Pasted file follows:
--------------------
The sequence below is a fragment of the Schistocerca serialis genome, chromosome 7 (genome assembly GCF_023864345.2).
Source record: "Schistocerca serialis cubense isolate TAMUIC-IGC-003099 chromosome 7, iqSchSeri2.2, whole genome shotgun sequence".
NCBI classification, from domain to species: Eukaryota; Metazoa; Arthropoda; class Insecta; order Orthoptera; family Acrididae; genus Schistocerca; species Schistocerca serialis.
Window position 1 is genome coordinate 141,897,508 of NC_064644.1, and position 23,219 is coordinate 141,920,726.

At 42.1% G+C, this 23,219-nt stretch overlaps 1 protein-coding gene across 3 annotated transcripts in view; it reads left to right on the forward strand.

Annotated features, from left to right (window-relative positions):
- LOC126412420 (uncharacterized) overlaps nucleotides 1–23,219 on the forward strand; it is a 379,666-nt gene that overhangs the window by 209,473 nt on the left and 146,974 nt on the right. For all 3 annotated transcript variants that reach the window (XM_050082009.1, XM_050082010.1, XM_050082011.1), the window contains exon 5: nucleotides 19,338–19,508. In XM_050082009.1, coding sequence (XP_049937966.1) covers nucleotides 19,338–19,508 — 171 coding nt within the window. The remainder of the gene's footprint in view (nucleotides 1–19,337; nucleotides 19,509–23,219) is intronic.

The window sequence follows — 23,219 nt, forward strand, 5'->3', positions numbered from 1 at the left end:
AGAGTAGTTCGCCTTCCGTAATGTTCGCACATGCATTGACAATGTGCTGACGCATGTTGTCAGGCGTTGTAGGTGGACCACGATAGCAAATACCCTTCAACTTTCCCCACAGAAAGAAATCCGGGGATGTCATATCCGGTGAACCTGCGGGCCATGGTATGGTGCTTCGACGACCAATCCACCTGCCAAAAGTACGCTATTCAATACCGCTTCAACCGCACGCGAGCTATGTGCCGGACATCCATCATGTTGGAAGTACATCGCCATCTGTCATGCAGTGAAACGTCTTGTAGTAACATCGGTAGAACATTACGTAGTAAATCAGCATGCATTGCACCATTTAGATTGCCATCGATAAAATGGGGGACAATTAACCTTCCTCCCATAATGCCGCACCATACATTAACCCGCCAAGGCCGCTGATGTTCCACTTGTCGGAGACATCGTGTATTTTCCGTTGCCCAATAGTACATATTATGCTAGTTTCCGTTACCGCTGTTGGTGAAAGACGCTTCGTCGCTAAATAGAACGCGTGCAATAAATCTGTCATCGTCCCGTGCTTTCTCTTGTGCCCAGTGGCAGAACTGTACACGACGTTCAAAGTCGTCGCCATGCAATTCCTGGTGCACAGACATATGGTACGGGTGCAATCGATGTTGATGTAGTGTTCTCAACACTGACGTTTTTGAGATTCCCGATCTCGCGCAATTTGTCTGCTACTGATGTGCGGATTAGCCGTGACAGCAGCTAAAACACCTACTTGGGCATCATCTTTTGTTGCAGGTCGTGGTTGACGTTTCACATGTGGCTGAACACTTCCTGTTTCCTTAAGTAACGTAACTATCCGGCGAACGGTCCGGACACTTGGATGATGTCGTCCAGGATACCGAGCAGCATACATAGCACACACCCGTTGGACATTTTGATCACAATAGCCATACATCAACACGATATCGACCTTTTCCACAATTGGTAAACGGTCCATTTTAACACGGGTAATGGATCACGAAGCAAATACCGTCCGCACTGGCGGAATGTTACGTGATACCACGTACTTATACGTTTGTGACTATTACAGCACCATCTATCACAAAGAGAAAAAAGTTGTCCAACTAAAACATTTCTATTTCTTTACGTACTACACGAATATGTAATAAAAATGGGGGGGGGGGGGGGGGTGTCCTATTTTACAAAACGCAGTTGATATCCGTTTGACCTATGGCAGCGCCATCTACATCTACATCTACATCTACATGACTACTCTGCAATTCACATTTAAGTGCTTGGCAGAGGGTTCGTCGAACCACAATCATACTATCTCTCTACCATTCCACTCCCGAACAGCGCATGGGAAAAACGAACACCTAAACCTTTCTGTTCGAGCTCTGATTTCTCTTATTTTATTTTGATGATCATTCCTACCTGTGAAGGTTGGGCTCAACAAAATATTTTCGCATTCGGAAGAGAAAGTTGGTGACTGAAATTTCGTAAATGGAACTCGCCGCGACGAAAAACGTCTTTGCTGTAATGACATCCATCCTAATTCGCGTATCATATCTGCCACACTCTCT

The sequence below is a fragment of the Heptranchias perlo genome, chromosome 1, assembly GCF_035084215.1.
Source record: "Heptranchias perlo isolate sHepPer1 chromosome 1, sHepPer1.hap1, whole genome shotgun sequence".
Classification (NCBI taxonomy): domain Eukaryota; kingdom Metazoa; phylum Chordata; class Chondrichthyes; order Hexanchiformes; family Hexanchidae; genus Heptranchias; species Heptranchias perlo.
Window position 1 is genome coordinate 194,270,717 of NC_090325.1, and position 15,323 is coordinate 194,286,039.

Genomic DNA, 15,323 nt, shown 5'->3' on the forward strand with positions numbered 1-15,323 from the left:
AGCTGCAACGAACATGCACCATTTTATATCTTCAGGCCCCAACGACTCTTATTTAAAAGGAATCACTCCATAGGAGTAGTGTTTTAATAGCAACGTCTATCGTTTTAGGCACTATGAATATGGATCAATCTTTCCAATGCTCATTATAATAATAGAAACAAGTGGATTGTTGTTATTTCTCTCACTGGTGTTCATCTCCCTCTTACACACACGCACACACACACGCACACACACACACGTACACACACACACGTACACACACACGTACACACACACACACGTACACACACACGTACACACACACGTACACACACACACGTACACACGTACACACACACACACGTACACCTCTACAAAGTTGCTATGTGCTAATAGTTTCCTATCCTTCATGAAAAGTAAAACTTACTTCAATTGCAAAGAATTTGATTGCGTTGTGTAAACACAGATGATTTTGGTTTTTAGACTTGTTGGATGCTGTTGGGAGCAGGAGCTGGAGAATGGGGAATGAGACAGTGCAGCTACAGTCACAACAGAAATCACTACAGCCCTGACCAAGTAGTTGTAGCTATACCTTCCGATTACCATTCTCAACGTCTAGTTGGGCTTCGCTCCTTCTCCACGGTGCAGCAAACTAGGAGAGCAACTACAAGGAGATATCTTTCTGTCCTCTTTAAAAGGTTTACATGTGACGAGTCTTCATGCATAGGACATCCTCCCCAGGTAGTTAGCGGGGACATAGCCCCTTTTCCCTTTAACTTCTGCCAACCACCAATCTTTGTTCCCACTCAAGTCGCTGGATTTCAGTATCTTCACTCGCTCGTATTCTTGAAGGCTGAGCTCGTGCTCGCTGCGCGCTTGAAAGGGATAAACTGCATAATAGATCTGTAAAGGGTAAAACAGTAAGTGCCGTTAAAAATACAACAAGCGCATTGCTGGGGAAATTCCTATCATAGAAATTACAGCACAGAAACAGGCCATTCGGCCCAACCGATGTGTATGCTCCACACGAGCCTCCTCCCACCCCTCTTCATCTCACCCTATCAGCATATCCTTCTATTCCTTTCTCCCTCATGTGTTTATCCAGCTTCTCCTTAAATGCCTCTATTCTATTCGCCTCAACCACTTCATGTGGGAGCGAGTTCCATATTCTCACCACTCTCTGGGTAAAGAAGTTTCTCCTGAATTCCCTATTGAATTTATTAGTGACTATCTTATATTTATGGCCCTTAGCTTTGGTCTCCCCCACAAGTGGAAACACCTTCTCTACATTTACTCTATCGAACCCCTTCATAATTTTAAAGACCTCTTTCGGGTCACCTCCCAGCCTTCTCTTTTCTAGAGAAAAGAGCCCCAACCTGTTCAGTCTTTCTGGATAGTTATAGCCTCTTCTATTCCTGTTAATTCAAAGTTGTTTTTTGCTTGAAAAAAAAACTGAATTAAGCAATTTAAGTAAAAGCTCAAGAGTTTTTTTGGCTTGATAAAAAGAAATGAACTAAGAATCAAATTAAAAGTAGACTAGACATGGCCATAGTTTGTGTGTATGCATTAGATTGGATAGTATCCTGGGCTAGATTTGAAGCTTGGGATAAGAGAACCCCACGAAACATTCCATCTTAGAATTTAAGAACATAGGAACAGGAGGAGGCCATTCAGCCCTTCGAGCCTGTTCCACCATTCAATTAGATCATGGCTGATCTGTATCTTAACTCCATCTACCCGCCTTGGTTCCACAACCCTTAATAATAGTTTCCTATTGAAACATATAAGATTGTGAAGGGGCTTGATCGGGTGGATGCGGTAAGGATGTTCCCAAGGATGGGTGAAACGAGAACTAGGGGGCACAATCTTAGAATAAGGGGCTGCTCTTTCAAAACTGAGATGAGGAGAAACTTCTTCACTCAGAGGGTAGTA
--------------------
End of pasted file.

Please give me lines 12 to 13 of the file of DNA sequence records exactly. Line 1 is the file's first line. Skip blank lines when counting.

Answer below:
Classification (NCBI taxonomy): domain Eukaryota; kingdom Metazoa; phylum Chordata; class Chondrichthyes; order Hexanchiformes; family Hexanchidae; genus Heptranchias; species Heptranchias perlo.
Window position 1 is genome coordinate 194,270,717 of NC_090325.1, and position 15,323 is coordinate 194,286,039.